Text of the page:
“When someone says they’ve got a license or a credential, it conveys a sense of expertise that appeals to our natural bias to want to do business with people who hold credentials and seem to be experts,” Walsh said.
But it’s in investors’ best interest to always verify such claims. Unfortunately, the “source credibility” tactic is a common tactic employed by fraudsters. It involves trying to build credibility by claiming to be with a reputable firm or to have a special credential or experience.
Investors with the largest portfolios—those with non-retirement holdings valued at more than $250,000—weren’t exactly feeling all that wealth burning a hole in their pockets. The richest investors, according to the survey, were the least likely to say they were willing to take substantial risks in hopes of gaining substantial returns. Just 9 percent said they would take such risks compared to 13 percent of those with portfolios worth less than $50,000.
Walsh suggested that two factors might be at play. For one thing, investors with more money tend to be older, meaning that they may adhere to the standard advice that they should invest more conservatively as they near retirement age.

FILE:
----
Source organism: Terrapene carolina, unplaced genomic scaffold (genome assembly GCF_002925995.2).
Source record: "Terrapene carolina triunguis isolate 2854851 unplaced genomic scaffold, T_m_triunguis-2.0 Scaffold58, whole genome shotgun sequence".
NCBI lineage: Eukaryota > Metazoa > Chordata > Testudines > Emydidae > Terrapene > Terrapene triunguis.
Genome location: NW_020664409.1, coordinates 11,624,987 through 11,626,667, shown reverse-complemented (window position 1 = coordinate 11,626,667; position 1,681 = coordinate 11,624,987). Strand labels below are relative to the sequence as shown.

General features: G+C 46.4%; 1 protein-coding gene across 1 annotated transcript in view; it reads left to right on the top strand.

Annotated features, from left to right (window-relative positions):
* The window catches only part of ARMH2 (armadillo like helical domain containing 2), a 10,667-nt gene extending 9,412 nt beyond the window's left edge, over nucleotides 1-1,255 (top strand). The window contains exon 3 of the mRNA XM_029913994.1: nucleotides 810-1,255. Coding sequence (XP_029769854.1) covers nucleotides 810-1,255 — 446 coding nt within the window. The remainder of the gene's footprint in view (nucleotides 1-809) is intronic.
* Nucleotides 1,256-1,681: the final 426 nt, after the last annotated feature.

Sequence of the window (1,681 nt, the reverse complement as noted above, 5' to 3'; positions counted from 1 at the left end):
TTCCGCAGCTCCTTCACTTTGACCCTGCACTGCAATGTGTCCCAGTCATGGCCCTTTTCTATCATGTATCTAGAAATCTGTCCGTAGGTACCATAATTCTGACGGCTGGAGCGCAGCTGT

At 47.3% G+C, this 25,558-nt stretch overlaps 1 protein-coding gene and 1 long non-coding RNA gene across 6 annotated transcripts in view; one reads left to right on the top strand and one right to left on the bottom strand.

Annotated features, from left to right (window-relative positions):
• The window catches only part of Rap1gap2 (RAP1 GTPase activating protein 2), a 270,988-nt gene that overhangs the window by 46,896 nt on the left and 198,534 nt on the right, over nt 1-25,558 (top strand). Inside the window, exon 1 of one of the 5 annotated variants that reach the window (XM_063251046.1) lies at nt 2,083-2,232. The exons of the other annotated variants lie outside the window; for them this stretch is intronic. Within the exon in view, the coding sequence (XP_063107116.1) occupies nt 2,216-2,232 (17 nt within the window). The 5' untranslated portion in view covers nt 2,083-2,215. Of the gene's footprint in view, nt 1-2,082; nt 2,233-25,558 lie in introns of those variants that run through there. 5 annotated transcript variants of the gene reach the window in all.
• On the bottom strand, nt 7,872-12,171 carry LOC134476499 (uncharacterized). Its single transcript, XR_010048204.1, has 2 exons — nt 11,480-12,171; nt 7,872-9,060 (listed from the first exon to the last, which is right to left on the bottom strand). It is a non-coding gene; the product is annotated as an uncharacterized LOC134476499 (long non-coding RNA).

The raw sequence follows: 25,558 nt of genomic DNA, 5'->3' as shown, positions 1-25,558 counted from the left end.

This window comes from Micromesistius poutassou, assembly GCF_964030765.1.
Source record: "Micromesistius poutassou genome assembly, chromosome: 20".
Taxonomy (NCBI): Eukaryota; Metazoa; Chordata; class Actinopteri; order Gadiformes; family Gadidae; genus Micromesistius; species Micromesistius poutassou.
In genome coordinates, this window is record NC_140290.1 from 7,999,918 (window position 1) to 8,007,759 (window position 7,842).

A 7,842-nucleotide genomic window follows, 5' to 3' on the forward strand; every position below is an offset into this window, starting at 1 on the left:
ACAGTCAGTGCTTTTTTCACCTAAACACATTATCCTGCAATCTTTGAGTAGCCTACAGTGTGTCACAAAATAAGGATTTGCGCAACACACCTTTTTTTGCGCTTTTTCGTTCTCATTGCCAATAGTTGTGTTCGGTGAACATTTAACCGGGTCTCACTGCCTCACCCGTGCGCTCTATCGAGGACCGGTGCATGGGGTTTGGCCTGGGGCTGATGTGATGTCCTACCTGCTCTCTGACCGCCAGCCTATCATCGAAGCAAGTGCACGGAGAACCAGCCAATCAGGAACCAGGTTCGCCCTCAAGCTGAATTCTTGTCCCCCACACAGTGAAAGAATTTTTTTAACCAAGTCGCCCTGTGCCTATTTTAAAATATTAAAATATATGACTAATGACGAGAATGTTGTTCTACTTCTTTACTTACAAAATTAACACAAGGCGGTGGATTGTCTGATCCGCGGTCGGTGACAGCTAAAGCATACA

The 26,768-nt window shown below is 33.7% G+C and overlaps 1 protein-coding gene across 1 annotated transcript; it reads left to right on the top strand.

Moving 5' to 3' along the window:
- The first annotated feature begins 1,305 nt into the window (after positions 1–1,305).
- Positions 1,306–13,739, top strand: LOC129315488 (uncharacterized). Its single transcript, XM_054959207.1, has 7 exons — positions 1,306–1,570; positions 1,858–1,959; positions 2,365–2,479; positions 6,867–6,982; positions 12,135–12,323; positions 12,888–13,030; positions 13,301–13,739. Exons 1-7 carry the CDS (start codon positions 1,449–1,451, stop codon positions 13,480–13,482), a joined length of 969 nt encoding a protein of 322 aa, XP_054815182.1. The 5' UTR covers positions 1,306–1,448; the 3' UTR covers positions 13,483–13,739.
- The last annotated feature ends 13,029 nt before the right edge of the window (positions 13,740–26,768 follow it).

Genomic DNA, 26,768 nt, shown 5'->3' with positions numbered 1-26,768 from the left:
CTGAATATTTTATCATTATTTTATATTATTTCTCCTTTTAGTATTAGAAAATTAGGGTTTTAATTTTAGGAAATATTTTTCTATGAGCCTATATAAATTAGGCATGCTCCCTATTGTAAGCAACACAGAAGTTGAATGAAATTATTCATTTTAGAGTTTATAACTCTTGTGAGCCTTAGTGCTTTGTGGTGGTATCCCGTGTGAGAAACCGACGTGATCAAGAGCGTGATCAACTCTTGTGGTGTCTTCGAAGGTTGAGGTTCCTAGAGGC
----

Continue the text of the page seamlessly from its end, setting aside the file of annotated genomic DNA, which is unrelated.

But no matter what their age, investors with large portfolios may also be subject to the psychological principal of loss aversion: because they place a high value on what they already own, loss adverse investors often take pains to preserve those assets.
“They could be shunning risk to prevent losing what they worked so hard to accumulate,” Walsh said, “even though that means giving up any potential for gains.”
Previous FINRA Investor Education Foundation surveys have shown that individuals with non-retirement investment accounts tend to score higher on financial literacy surveys than individuals who only hold retirement accounts.
But the former group still isn’t as savvy as you might think. In a ten-question quiz focusing specifically on investing concepts, more than half of investors with non-retirement investment accounts—56 percent—answered just four or fewer questions correctly.
Their low scores, Walsh said, underscore the need for investor education and the FINRA Foundation’s mission. You can learn more about the Foundation’s efforts to engage and inform investors here.
Want to see how you would score on that investor literacy quiz? Find out by taking the quiz yourself here.